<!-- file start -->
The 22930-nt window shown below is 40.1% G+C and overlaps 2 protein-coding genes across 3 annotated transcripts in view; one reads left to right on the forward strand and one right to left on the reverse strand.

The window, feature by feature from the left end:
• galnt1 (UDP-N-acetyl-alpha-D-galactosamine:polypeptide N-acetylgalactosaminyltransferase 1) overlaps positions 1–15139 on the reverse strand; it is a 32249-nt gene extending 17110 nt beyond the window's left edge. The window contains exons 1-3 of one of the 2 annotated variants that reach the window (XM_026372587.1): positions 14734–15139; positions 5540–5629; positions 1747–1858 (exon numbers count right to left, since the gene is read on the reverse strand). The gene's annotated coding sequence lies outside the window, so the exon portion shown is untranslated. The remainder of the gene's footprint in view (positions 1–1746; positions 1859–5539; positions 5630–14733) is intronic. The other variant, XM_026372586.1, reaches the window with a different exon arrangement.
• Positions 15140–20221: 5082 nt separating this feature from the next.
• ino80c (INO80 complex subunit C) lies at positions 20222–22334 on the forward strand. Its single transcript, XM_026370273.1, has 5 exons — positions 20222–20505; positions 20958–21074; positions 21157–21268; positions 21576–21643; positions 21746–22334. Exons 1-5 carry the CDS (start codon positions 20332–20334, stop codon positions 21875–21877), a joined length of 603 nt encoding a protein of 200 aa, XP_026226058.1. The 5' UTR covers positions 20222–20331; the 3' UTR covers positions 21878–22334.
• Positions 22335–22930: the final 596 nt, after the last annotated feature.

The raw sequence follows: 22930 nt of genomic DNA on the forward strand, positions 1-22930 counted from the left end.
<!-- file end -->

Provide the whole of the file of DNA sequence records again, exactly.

The 22930-nt window shown below is 40.1% G+C and overlaps 2 protein-coding genes across 3 annotated transcripts in view; one reads left to right on the forward strand and one right to left on the reverse strand.

The window, feature by feature from the left end:
• galnt1 (UDP-N-acetyl-alpha-D-galactosamine:polypeptide N-acetylgalactosaminyltransferase 1) overlaps positions 1–15139 on the reverse strand; it is a 32249-nt gene extending 17110 nt beyond the window's left edge. The window contains exons 1-3 of one of the 2 annotated variants that reach the window (XM_026372587.1): positions 14734–15139; positions 5540–5629; positions 1747–1858 (exon numbers count right to left, since the gene is read on the reverse strand). The gene's annotated coding sequence lies outside the window, so the exon portion shown is untranslated. The remainder of the gene's footprint in view (positions 1–1746; positions 1859–5539; positions 5630–14733) is intronic. The other variant, XM_026372586.1, reaches the window with a different exon arrangement.
• Positions 15140–20221: 5082 nt separating this feature from the next.
• ino80c (INO80 complex subunit C) lies at positions 20222–22334 on the forward strand. Its single transcript, XM_026370273.1, has 5 exons — positions 20222–20505; positions 20958–21074; positions 21157–21268; positions 21576–21643; positions 21746–22334. Exons 1-5 carry the CDS (start codon positions 20332–20334, stop codon positions 21875–21877), a joined length of 603 nt encoding a protein of 200 aa, XP_026226058.1. The 5' UTR covers positions 20222–20331; the 3' UTR covers positions 21878–22334.
• Positions 22335–22930: the final 596 nt, after the last annotated feature.

The raw sequence follows: 22930 nt of genomic DNA on the forward strand, positions 1-22930 counted from the left end.